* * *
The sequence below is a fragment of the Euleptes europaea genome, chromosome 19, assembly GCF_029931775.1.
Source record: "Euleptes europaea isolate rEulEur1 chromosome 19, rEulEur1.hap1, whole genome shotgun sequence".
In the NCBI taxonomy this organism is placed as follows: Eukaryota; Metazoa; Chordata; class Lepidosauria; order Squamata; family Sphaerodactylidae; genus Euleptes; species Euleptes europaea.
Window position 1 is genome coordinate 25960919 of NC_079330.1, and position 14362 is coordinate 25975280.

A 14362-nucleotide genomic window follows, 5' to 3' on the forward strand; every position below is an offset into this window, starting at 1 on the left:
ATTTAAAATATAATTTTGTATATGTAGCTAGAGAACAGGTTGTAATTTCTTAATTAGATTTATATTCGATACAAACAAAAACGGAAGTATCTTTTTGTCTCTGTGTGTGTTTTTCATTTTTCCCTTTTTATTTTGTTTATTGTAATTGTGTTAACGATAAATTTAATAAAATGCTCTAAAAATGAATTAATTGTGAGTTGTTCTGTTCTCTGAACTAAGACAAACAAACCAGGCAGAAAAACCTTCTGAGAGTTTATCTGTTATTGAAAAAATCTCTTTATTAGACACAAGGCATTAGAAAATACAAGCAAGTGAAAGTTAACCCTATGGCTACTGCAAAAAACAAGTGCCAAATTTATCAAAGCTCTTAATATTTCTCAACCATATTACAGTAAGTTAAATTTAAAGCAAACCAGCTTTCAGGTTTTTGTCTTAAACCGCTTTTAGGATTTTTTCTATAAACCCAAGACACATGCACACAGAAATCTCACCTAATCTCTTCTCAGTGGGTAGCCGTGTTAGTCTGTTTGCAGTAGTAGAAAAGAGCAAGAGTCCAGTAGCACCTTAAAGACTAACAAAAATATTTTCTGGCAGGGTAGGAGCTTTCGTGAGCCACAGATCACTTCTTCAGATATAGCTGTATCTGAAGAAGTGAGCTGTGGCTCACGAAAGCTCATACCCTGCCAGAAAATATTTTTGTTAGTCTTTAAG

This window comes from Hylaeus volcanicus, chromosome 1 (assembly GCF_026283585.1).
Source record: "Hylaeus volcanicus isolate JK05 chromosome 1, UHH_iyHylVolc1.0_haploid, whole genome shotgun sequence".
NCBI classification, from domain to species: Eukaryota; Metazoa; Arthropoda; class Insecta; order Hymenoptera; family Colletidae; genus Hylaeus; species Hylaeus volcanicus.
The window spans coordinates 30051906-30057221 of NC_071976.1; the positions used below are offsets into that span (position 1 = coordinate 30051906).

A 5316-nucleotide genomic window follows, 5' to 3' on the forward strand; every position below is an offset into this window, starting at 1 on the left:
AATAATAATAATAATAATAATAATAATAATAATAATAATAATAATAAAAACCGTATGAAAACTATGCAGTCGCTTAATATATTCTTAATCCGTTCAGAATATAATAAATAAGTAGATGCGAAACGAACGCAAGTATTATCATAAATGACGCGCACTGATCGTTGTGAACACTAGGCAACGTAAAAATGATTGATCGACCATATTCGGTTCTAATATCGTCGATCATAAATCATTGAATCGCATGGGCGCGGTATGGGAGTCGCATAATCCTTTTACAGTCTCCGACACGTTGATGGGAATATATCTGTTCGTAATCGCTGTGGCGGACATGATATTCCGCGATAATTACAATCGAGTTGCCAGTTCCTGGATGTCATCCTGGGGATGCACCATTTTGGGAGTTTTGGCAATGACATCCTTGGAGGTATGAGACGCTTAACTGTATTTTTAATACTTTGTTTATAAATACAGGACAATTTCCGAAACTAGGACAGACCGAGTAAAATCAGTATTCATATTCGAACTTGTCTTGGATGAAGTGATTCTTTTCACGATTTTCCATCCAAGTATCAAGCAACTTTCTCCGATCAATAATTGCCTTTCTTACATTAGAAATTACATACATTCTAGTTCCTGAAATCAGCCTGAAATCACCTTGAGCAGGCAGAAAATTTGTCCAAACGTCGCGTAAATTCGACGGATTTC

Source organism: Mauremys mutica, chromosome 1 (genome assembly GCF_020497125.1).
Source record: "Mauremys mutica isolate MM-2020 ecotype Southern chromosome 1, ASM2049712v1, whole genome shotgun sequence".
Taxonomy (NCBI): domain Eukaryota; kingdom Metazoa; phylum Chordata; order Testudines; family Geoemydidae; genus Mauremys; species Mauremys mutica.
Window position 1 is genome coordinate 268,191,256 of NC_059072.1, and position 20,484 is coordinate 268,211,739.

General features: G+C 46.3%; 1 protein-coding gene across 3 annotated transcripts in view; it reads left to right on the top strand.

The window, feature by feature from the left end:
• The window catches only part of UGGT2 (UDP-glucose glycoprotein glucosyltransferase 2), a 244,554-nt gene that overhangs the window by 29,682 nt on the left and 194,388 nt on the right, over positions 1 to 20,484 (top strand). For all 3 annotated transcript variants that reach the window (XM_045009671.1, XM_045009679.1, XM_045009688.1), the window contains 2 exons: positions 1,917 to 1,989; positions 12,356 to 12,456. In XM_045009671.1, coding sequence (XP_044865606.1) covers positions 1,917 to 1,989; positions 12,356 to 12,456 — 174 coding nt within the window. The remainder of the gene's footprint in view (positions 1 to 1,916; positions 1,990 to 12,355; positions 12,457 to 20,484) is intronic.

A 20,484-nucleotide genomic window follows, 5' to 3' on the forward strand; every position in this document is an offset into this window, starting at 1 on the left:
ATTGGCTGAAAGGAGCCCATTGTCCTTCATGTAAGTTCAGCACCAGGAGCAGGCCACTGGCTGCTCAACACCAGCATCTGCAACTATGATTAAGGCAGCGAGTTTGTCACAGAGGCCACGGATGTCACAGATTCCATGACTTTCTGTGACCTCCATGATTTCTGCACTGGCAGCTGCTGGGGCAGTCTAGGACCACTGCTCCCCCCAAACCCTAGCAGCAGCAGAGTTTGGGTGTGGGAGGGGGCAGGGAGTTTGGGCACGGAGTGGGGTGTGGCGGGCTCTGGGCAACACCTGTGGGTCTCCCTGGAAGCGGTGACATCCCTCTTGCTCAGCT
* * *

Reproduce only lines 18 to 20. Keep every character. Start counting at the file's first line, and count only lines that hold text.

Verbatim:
The window, feature by feature from the left end:
• The window catches only part of UGGT2 (UDP-glucose glycoprotein glucosyltransferase 2), a 244,554-nt gene that overhangs the window by 29,682 nt on the left and 194,388 nt on the right, over positions 1 to 20,484 (top strand). For all 3 annotated transcript variants that reach the window (XM_045009671.1, XM_045009679.1, XM_045009688.1), the window contains 2 exons: positions 1,917 to 1,989; positions 12,356 to 12,456. In XM_045009671.1, coding sequence (XP_044865606.1) covers positions 1,917 to 1,989; positions 12,356 to 12,456 — 174 coding nt within the window. The remainder of the gene's footprint in view (positions 1 to 1,916; positions 1,990 to 12,355; positions 12,457 to 20,484) is intronic.

A 20,484-nucleotide genomic window follows, 5' to 3' on the forward strand; every position in this document is an offset into this window, starting at 1 on the left: